Their politics is not free-form libertarianism, but the politics of radical ecology. In the song, “ATWA,” which stands for “air, trees, water, animals,” SOAD espouses killer Charles Manson’s ecological philosophy. “The main problem is that people don’t consider themselves as nature,” Tankian remarked recently. In the song, “Forest,” he sings:

Why can’t you see that you are my child
Why don’t you know that you are my mind
Tell everyone in the world, that I am you
Take this promise to the end of you

Serj acknowledges that he voted for Ralph Nader. “I feel sorry for the universe. I don’t believe in any of those globalist pigs. I voted for the person who would think of humanity and the planet before corporations.” Nor does he have any confidence in science or technology.

Science has failed our world
Science has failed our mother earth

System is right, their concern is more than politics. It’s a worldview, a way of seeing reality. Their views represent a loose mix of Rousseauian romanticism, neo-pagan earth worship, and anti-globalist economics. “My belief is that violence in all forms is a low-level human energy output, and undermines our existence as beings of light… All of us are radiant beings with physical temporary shells that seem to define us more than it should. When you listen to music and you are uplifted, the place you go is not physical,” Tankian explains on the SOAD web page. For a far more realistic appreciation of nature and of our responsibility to it, one would do far better to read anything by Wendell Berry.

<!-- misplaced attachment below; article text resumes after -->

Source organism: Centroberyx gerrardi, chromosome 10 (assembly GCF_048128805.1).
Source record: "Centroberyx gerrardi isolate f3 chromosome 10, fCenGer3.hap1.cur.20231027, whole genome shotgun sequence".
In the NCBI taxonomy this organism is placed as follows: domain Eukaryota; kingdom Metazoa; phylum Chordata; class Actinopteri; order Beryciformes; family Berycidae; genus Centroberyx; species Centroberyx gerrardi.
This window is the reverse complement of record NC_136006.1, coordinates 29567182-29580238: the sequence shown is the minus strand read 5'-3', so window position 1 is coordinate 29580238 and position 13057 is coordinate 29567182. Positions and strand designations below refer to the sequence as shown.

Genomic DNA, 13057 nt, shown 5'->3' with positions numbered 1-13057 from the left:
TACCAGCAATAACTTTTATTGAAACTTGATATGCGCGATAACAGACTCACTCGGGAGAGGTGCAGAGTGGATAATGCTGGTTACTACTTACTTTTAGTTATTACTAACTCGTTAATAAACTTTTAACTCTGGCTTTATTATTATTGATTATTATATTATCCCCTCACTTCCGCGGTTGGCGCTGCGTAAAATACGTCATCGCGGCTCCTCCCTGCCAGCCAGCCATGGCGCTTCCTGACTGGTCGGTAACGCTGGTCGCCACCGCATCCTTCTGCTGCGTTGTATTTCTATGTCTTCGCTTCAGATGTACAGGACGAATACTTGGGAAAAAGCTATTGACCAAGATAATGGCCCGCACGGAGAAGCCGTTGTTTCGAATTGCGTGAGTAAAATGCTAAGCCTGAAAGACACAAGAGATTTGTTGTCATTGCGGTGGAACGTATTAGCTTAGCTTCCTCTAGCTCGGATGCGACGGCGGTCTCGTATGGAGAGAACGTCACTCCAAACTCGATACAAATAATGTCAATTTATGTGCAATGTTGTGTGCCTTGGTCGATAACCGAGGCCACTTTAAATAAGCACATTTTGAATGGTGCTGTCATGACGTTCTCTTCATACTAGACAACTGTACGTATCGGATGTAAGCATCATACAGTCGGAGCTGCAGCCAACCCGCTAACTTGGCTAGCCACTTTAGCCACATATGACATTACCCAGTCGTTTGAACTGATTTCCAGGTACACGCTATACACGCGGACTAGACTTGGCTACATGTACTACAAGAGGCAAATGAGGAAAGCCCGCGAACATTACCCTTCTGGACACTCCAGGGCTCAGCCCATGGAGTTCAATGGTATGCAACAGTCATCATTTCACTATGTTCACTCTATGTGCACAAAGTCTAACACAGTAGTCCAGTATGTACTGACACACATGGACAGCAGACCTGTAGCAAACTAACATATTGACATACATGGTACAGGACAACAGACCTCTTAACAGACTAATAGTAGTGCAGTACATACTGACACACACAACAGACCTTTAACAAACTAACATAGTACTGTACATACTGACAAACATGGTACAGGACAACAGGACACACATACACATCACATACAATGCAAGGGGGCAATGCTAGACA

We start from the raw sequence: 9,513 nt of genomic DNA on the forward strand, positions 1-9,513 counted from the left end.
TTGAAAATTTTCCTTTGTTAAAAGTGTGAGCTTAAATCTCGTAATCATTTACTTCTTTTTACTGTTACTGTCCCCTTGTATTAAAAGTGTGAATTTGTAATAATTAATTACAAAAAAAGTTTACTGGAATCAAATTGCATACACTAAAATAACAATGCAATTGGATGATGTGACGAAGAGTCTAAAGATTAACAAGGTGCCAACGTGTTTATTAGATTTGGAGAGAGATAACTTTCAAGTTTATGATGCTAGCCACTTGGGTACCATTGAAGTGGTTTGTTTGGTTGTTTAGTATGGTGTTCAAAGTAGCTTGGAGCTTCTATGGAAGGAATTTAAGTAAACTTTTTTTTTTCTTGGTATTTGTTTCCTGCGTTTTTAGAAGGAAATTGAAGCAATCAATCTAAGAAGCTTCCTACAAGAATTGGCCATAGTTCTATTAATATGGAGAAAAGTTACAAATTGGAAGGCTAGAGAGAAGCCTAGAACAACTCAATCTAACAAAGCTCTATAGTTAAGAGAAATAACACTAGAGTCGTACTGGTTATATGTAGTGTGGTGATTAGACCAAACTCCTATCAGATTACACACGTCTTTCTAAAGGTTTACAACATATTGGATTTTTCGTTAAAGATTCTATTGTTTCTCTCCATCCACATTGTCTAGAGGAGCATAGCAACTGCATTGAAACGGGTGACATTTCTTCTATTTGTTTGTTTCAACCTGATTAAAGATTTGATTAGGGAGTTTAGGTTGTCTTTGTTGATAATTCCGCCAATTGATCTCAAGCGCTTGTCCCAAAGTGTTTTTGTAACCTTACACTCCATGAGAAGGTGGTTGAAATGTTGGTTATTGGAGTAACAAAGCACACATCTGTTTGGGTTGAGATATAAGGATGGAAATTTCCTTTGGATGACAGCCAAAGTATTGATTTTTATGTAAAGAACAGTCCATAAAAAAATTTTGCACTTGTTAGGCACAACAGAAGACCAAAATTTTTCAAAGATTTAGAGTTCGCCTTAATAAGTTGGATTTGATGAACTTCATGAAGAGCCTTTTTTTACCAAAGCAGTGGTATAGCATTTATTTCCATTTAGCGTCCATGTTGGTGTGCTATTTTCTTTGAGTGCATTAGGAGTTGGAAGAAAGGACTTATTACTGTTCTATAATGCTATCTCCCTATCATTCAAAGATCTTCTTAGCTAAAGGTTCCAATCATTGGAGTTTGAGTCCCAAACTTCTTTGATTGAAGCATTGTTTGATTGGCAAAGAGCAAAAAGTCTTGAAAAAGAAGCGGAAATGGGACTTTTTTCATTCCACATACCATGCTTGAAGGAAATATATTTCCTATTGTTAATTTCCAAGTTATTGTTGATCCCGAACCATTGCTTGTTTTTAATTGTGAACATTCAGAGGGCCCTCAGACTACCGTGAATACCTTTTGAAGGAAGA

Christians are as quick to dismiss political differences as religious ones. But there are three themes that we need to hear in System’s message: authenticity, connection, and significance. SOAD is authentic —close to their fans and inured of celebrity status. They haven’t “sold out.” This is a difficult balance to maintain in the music business where pressures for market success are as high as in any multinational corporate boardroom. SOAD is a reminder that there is more to life than the commodity form. Human authenticity demands it.

Second, SOAD longs to enhance connections—between people and between people and nature. In a fragmented world, we have lost all sense of interconnection. This is the meaning of their album title, Toxicity. Christians will disagree with the pantheistic direction of their solution. But we must acknowledge that the reason this solution is so attractive is rooted in our uncritical acceptance of free-market radical individualism (a conservative form of Social Darwinism) that rarely asks the question, “Who is my neighbor?”

Third, System of a Down calls us to live lives of significance. Tankian chides, “We’re not singing about bulls**t, but stuff that matters.” Perhaps this suggests a cultural shift. Edna Gundersen of USA Today writes, “System resists categorization as fringe mascots or single-issue activists. Malakian embraces multiple causes, political, and musical, that he hopes will gain currency as the masses tire of bland entertainment and social decay. The time is ripe for cultural explosion, he says.” It is time to wake up. Free thinkers are dangerous. “In the ’50s, they were singing, ‘Let’s do the twist,’ which isn’t far from singing about sex. We went from the twist to protest songs in the ’60s. We’ve been in a shallow phase, but people get bored by shallow stuff. I think the times are starting to change,” Malakian explained to Gundersen.

I hope so. The starting point of Christian discernment is not to agree or disagree about religion, politics, or music, but to listen for the heart of the other person. This is where human connection begins as well as social change. And so, for Alex, I have finally written this review. For Dave, I sent this email after his brush with fame: “I’m proud of you for taking a stand on matters that matter in a day when youth culture is trapped by its worship of consumerism and entertainment. Justice begins when one asks the question, ‘Who is my brother?’” These are lessons a father can learn from a heavy metal CD.